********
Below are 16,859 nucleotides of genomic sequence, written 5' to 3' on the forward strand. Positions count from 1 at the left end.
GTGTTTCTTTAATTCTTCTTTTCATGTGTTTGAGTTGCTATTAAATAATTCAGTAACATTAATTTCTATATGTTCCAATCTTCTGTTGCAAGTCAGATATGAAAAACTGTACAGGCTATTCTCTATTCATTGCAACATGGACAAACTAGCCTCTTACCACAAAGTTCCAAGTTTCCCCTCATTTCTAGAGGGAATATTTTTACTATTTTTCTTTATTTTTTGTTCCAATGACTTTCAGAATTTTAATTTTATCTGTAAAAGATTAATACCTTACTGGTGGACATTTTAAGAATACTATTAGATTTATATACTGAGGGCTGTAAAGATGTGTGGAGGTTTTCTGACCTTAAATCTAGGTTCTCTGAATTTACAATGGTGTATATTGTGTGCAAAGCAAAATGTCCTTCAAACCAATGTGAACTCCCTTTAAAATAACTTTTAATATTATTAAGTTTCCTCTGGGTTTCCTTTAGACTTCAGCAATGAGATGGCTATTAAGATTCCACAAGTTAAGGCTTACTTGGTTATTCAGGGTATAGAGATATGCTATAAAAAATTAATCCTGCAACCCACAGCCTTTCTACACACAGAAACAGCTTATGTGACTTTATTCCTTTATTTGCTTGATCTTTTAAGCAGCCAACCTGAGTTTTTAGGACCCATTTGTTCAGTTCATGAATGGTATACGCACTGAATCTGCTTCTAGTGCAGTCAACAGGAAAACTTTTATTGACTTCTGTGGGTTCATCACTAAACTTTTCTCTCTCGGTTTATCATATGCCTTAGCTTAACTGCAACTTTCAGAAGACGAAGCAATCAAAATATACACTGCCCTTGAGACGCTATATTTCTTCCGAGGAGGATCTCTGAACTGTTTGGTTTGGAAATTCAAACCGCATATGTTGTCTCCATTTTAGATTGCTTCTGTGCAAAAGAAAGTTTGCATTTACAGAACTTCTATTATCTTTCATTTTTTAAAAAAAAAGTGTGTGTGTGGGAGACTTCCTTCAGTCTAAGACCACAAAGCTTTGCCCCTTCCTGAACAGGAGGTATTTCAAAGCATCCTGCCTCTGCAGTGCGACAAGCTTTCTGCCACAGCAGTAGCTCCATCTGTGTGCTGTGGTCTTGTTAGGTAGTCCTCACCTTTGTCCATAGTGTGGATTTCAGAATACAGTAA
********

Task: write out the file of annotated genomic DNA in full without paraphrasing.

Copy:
Below are 16,859 nucleotides of genomic sequence, written 5' to 3' on the forward strand. Positions count from 1 at the left end.
GTGTTTCTTTAATTCTTCTTTTCATGTGTTTGAGTTGCTATTAAATAATTCAGTAACATTAATTTCTATATGTTCCAATCTTCTGTTGCAAGTCAGATATGAAAAACTGTACAGGCTATTCTCTATTCATTGCAACATGGACAAACTAGCCTCTTACCACAAAGTTCCAAGTTTCCCCTCATTTCTAGAGGGAATATTTTTACTATTTTTCTTTATTTTTTGTTCCAATGACTTTCAGAATTTTAATTTTATCTGTAAAAGATTAATACCTTACTGGTGGACATTTTAAGAATACTATTAGATTTATATACTGAGGGCTGTAAAGATGTGTGGAGGTTTTCTGACCTTAAATCTAGGTTCTCTGAATTTACAATGGTGTATATTGTGTGCAAAGCAAAATGTCCTTCAAACCAATGTGAACTCCCTTTAAAATAACTTTTAATATTATTAAGTTTCCTCTGGGTTTCCTTTAGACTTCAGCAATGAGATGGCTATTAAGATTCCACAAGTTAAGGCTTACTTGGTTATTCAGGGTATAGAGATATGCTATAAAAAATTAATCCTGCAACCCACAGCCTTTCTACACACAGAAACAGCTTATGTGACTTTATTCCTTTATTTGCTTGATCTTTTAAGCAGCCAACCTGAGTTTTTAGGACCCATTTGTTCAGTTCATGAATGGTATACGCACTGAATCTGCTTCTAGTGCAGTCAACAGGAAAACTTTTATTGACTTCTGTGGGTTCATCACTAAACTTTTCTCTCTCGGTTTATCATATGCCTTAGCTTAACTGCAACTTTCAGAAGACGAAGCAATCAAAATATACACTGCCCTTGAGACGCTATATTTCTTCCGAGGAGGATCTCTGAACTGTTTGGTTTGGAAATTCAAACCGCATATGTTGTCTCCATTTTAGATTGCTTCTGTGCAAAAGAAAGTTTGCATTTACAGAACTTCTATTATCTTTCATTTTTTAAAAAAAAAGTGTGTGTGTGGGAGACTTCCTTCAGTCTAAGACCACAAAGCTTTGCCCCTTCCTGAACAGGAGGTATTTCAAAGCATCCTGCCTCTGCAGTGCGACAAGCTTTCTGCCACAGCAGTAGCTCCATCTGTGTGCTGTGGTCTTGTTAGGTAGTCCTCACCTTTGTCCATAGTGTGGATTTCAGAATACAGTAA